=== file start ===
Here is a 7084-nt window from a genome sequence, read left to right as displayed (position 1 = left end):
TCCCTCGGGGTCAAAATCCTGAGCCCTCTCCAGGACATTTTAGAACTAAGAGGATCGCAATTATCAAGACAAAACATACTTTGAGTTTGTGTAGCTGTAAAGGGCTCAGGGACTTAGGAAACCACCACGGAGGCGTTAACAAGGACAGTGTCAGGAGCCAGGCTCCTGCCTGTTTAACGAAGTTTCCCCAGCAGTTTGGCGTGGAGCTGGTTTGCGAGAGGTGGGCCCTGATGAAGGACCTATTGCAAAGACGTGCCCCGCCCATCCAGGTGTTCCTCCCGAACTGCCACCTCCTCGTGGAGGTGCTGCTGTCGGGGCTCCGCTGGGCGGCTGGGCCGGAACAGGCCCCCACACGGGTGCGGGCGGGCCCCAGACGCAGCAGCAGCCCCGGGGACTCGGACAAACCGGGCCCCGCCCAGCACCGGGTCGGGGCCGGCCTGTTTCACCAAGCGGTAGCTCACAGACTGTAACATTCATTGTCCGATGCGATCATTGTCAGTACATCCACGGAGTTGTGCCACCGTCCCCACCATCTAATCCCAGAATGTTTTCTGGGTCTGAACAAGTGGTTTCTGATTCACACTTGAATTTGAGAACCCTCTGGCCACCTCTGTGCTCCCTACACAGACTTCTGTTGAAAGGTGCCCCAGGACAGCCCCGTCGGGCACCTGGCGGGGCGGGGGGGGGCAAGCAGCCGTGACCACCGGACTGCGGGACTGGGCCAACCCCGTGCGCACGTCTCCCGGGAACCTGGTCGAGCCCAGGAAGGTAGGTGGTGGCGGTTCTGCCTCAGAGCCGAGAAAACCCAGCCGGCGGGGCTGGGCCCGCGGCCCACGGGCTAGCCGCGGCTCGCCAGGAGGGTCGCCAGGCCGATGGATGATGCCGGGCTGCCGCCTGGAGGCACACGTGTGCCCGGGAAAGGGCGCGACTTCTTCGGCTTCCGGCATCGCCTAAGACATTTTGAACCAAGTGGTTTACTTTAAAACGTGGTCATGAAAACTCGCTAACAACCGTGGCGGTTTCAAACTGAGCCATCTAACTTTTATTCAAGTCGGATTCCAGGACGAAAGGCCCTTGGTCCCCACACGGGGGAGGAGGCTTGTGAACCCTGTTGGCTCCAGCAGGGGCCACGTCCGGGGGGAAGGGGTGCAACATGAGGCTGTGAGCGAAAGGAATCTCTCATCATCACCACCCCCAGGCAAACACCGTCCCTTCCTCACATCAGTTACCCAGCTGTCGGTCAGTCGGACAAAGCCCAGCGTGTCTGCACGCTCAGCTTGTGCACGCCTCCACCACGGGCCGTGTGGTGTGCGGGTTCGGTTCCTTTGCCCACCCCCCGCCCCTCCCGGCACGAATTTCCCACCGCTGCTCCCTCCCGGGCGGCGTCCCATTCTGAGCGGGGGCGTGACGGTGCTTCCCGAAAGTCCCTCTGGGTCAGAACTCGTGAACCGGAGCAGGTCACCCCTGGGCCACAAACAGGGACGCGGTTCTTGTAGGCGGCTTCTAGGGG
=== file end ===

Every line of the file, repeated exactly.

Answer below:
Here is a 7084-nt window from a genome sequence, read left to right as displayed (position 1 = left end):
TCCCTCGGGGTCAAAATCCTGAGCCCTCTCCAGGACATTTTAGAACTAAGAGGATCGCAATTATCAAGACAAAACATACTTTGAGTTTGTGTAGCTGTAAAGGGCTCAGGGACTTAGGAAACCACCACGGAGGCGTTAACAAGGACAGTGTCAGGAGCCAGGCTCCTGCCTGTTTAACGAAGTTTCCCCAGCAGTTTGGCGTGGAGCTGGTTTGCGAGAGGTGGGCCCTGATGAAGGACCTATTGCAAAGACGTGCCCCGCCCATCCAGGTGTTCCTCCCGAACTGCCACCTCCTCGTGGAGGTGCTGCTGTCGGGGCTCCGCTGGGCGGCTGGGCCGGAACAGGCCCCCACACGGGTGCGGGCGGGCCCCAGACGCAGCAGCAGCCCCGGGGACTCGGACAAACCGGGCCCCGCCCAGCACCGGGTCGGGGCCGGCCTGTTTCACCAAGCGGTAGCTCACAGACTGTAACATTCATTGTCCGATGCGATCATTGTCAGTACATCCACGGAGTTGTGCCACCGTCCCCACCATCTAATCCCAGAATGTTTTCTGGGTCTGAACAAGTGGTTTCTGATTCACACTTGAATTTGAGAACCCTCTGGCCACCTCTGTGCTCCCTACACAGACTTCTGTTGAAAGGTGCCCCAGGACAGCCCCGTCGGGCACCTGGCGGGGCGGGGGGGGGCAAGCAGCCGTGACCACCGGACTGCGGGACTGGGCCAACCCCGTGCGCACGTCTCCCGGGAACCTGGTCGAGCCCAGGAAGGTAGGTGGTGGCGGTTCTGCCTCAGAGCCGAGAAAACCCAGCCGGCGGGGCTGGGCCCGCGGCCCACGGGCTAGCCGCGGCTCGCCAGGAGGGTCGCCAGGCCGATGGATGATGCCGGGCTGCCGCCTGGAGGCACACGTGTGCCCGGGAAAGGGCGCGACTTCTTCGGCTTCCGGCATCGCCTAAGACATTTTGAACCAAGTGGTTTACTTTAAAACGTGGTCATGAAAACTCGCTAACAACCGTGGCGGTTTCAAACTGAGCCATCTAACTTTTATTCAAGTCGGATTCCAGGACGAAAGGCCCTTGGTCCCCACACGGGGGAGGAGGCTTGTGAACCCTGTTGGCTCCAGCAGGGGCCACGTCCGGGGGGAAGGGGTGCAACATGAGGCTGTGAGCGAAAGGAATCTCTCATCATCACCACCCCCAGGCAAACACCGTCCCTTCCTCACATCAGTTACCCAGCTGTCGGTCAGTCGGACAAAGCCCAGCGTGTCTGCACGCTCAGCTTGTGCACGCCTCCACCACGGGCCGTGTGGTGTGCGGGTTCGGTTCCTTTGCCCACCCCCCGCCCCTCCCGGCACGAATTTCCCACCGCTGCTCCCTCCCGGGCGGCGTCCCATTCTGAGCGGGGGCGTGACGGTGCTTCCCGAAAGTCCCTCTGGGTCAGAACTCGTGAACCGGAGCAGGTCACCCCTGGGCCACAAACAGGGACGCGGTTCTTGTAGGCGGCTTCTAGGGG